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The future of Indian street food is safe

During the pandemic and the lockdown, our hearts went out to the migrant workers who were suddenly rendered jobless and had to walk home.

There was another group of people who suffered greatly but never quite got the public attention or sympathy they deserved.


Street vendors are at the very bottom of the food pyramid. They barely make enough money each day to feed their families, and they are constantly harassed and shaken down by the police and municipal authorities. They live a precarious existence, and though some of them have now become well-established with a dedicated clientele, the vast majority of India’s street food vendors are not in this sector for love. They do it because, in an economy where employment options are limited, they have no choice.


   But because it is a competitive business, they quickly learn that unless their food is of good quality, they will perish.


   So, even though we like to say that the reason India has some of the world’s best street food is because of a glorious tradition, it may be more accurate to say that it is also because of necessity. The vendors need to feed their children.


   Each year the National Association of Street Vendors (NASVI) organises a street-food festival in Delhi. It links up with local vendor organisations all over India and hundreds of vendors travel to Delhi to show off their food. It is, for me at least, the foodie event of the year, and as time has gone on, I have become more and more involved in it. And my friend Sameer Sain (whose views on the contribution of vendors to Indian food are as passionate as mine) has put his own money into helping the festival and financing awards for the best vendors.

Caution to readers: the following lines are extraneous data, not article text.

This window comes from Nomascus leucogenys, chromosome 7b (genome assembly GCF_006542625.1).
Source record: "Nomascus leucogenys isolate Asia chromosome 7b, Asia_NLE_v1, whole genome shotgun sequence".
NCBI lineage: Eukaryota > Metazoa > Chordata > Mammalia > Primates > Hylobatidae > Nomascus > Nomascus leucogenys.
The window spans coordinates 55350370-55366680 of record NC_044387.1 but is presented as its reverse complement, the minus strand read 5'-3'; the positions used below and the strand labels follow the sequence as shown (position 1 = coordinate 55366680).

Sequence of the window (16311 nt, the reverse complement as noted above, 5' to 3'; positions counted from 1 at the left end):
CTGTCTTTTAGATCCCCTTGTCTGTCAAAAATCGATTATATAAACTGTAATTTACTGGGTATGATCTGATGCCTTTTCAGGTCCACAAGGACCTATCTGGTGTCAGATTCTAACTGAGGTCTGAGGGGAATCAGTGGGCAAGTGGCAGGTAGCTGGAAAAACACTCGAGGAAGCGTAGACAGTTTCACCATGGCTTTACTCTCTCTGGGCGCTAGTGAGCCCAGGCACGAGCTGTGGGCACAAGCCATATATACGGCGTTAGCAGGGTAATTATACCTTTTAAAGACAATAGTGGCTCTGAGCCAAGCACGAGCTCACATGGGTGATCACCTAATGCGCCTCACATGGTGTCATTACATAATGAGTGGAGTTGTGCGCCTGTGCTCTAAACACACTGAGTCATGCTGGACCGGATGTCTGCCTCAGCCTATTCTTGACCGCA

Though I present the awards every year, they are judged by some of India’s best chefs, ranging from Manish Mehrotra to Ritu Dalmia. This year the judges included Anahita Dhondy Bhandari and Sahil Mehta.


   The festival halted during the Covid pandemic and though NASVI did its best to help vendors, most of them suffered terribly because their stalls were shut during the lockdown. Even when restaurants re-opened for delivery, the vendors were not allowed to deliver. And a certain illiterate prejudice spread. People began to believe that Covid was spread through food and vendors were shunned or treated as sources of infection.


   This year, when the festival resumed, the vendors finally arrived in Delhi, apprehensive about how they would be received. Would people flock to the festival as they had in previous years? Or would they still treat street food with suspicion? To make matters worse, pollution in Delhi was at a high and as the event was held outdoors, there was concern that people might stay away.


"There were crowds outside a stall selling chicken with sticky rice from Manipur. And the other North Eastern stalls were also big hits." 

   As it turned out, the festival was jam-packed, though both Sangeeta Singh of NASVI (who organises the festival) and I noticed a change. Whereas earlier the crowds had consisted mainly of families, now there were many young couples (without children) who seemed to treat a visit to the festival as a date-like outing!